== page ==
From there we went to the local Red Robin for a nice lunch and chance to chat about kids and college (their oldest daughter will be graduating from the University of Hartford in May) and other things before Amanda and I returned to Norwich via the scenic route as I was apparently daydreaming and missed the turnoff for Route 2!

Finally, to cap off the art-filled weekend, I should mention that I received a letter in the mail yesterday letting me know that my submission to the Connecticut Academy of Fine Arts 99th Annual Juried Show in Mystic has been accepted for inclusion into the show so that will be gallery showing number two for me for the year.  Mo - I think you'll be pleased with the photo I submitted - thanks for the encouragement!

Now if you'll excuse me, I'm going to go collapse on the couch for a little while - I think I've earned it!

Saturday, April 24, 2010

A Saturday Short

I went for a quick walk down towards Yantic Falls yesterday to see what I could see and as I walked up the sidewalk towards the lower falls, something caught my attention out of the corner of my eye ... 
Good grief - what is that? I know it wasn't here before all the flooding we had! Upon closer viewing I saw that it was a boat ...
Jammed squarely into the rocks in the middle of the waterfall ... 
Hmmm, I wonder if the city is going to try to get it out of there?  It certainly distracts from the beauty of the falls but extrication looks like it would be pretty tricky - to say the least! 
Anyway ... if you lost a boat during the flooding you might want to check at the bottom of the lower Yantic Falls!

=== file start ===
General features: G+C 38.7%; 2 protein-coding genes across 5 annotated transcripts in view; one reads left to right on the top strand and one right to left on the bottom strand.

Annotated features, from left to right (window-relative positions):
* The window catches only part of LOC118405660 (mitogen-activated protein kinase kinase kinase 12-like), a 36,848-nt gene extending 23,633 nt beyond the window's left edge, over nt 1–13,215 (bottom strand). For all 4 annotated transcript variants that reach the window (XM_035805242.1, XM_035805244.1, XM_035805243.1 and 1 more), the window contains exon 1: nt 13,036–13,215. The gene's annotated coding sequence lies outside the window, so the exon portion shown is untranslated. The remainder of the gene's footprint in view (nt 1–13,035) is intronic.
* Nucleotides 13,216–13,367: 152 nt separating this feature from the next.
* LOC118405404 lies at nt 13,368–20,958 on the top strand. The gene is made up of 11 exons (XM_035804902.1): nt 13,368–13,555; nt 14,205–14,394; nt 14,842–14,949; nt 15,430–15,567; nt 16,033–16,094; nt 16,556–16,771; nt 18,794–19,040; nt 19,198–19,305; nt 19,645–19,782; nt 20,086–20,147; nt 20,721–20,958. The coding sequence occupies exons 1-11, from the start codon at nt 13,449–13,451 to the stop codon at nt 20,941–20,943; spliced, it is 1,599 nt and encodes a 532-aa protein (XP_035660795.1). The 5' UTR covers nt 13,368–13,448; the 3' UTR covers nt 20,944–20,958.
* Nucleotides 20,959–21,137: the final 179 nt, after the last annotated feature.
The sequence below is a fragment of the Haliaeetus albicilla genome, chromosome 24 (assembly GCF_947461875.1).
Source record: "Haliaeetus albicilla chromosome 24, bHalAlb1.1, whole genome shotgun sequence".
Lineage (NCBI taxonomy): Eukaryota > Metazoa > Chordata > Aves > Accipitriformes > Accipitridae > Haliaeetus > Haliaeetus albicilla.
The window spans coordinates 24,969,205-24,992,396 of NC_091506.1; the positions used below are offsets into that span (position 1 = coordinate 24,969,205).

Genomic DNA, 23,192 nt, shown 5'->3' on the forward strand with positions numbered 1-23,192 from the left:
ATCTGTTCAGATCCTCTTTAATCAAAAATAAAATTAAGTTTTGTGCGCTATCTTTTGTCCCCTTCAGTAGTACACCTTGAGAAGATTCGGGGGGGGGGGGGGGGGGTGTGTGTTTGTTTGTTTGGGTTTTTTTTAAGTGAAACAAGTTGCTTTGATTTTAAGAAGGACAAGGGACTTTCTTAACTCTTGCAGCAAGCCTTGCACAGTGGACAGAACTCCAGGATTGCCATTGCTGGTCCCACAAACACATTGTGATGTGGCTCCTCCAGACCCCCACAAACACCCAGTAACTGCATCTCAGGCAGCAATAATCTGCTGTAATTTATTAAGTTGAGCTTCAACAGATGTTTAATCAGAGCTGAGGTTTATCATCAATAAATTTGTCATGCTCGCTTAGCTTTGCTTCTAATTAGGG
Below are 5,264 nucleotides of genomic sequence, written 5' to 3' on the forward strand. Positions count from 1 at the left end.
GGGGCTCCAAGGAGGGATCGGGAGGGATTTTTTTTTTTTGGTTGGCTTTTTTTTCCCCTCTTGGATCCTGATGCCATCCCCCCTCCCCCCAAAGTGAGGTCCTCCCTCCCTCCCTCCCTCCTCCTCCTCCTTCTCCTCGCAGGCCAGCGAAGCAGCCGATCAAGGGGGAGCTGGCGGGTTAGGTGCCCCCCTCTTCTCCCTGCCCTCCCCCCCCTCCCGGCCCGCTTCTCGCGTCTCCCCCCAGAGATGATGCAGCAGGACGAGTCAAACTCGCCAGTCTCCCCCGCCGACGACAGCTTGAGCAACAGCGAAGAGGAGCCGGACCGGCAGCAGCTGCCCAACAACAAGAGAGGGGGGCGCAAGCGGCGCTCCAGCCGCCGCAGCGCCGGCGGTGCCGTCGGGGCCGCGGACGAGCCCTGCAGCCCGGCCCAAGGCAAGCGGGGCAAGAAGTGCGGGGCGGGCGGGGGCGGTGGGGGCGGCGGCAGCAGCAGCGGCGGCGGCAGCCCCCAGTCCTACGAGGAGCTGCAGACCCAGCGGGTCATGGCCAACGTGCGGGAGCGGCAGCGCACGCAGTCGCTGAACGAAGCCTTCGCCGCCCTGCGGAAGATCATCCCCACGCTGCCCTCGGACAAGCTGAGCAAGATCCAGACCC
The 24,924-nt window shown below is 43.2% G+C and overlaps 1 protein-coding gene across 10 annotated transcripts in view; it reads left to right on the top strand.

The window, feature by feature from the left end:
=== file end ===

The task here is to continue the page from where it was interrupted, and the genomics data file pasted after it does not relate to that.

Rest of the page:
Wednesday, April 21, 2010

Whirlwind Wednesday

I've had a couple of busy days here lately and I get the distinct feeling it's going to stay that way for a little longer so my apologies for not having had the chance to visit all of my blog buddies; I promise to try to play catch-up soon.  I may not get a chance to read all of your latest postings but I'll do my best as soon as I have the chance to become one with my Google Reader again!

I've got one more post from my walk through Yantic Village as soon as I can get those pictures edited but in the meantime here are a couple of quick iPhone shots of the lilacs in the backyard which popped out this week. I noticed them on my way to work yesterday and figured I had best take a picture asap as like so many things of spring, they don't stick around for long!

Hope everyone is well and happy and enjoying spring in whatever part of the world you call home!

Tuesday, April 20, 2010

A Visit to the Village of Yantic, Part Three

Continuing my walk through the Village of Yantic:  just up the road a little bit from the Yantic Volunteer Fire Department and behind the post office is a beautiful old granite bridge that crosses over the Yantic River and leads to the residential area of the village.


The bridge was originally the main gateway to a beautiful mansion that Winslow Tracy Williams, son of Winslow Williams and grandson of Captain Erastus Williams, occupied on what was known as Mansion Hill - now Sunnyside East Road.  I'm not exactly sure what happened to the mansion that once stood there but from the old pictures I've seen it was definitely a beautiful place. Maybe there's someone who reads my blog via the Norwich Bulletin that could answer that one for me?